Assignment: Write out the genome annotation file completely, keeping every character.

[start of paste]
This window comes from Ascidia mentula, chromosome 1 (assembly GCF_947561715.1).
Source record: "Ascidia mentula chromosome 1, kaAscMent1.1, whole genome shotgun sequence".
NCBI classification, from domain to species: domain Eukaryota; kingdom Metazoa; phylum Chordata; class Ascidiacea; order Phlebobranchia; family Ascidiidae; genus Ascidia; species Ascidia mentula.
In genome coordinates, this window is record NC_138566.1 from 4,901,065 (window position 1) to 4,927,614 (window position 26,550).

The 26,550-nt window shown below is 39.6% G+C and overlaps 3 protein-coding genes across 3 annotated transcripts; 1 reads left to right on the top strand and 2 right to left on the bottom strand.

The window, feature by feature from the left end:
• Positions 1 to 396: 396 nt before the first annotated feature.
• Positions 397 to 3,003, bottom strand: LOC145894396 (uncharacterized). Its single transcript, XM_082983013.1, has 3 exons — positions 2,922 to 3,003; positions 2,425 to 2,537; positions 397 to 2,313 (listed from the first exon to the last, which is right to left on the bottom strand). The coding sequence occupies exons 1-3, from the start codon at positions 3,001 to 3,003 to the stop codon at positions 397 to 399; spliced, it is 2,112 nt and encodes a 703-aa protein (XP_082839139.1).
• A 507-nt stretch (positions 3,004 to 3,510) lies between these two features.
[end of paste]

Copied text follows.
This window comes from Ascidia mentula, chromosome 1 (assembly GCF_947561715.1).
Source record: "Ascidia mentula chromosome 1, kaAscMent1.1, whole genome shotgun sequence".
NCBI classification, from domain to species: domain Eukaryota; kingdom Metazoa; phylum Chordata; class Ascidiacea; order Phlebobranchia; family Ascidiidae; genus Ascidia; species Ascidia mentula.
In genome coordinates, this window is record NC_138566.1 from 4,901,065 (window position 1) to 4,927,614 (window position 26,550).

The 26,550-nt window shown below is 39.6% G+C and overlaps 3 protein-coding genes across 3 annotated transcripts; 1 reads left to right on the top strand and 2 right to left on the bottom strand.

The window, feature by feature from the left end:
• Positions 1 to 396: 396 nt before the first annotated feature.
• Positions 397 to 3,003, bottom strand: LOC145894396 (uncharacterized). Its single transcript, XM_082983013.1, has 3 exons — positions 2,922 to 3,003; positions 2,425 to 2,537; positions 397 to 2,313 (listed from the first exon to the last, which is right to left on the bottom strand). The coding sequence occupies exons 1-3, from the start codon at positions 3,001 to 3,003 to the stop codon at positions 397 to 399; spliced, it is 2,112 nt and encodes a 703-aa protein (XP_082839139.1).
• A 507-nt stretch (positions 3,004 to 3,510) lies between these two features.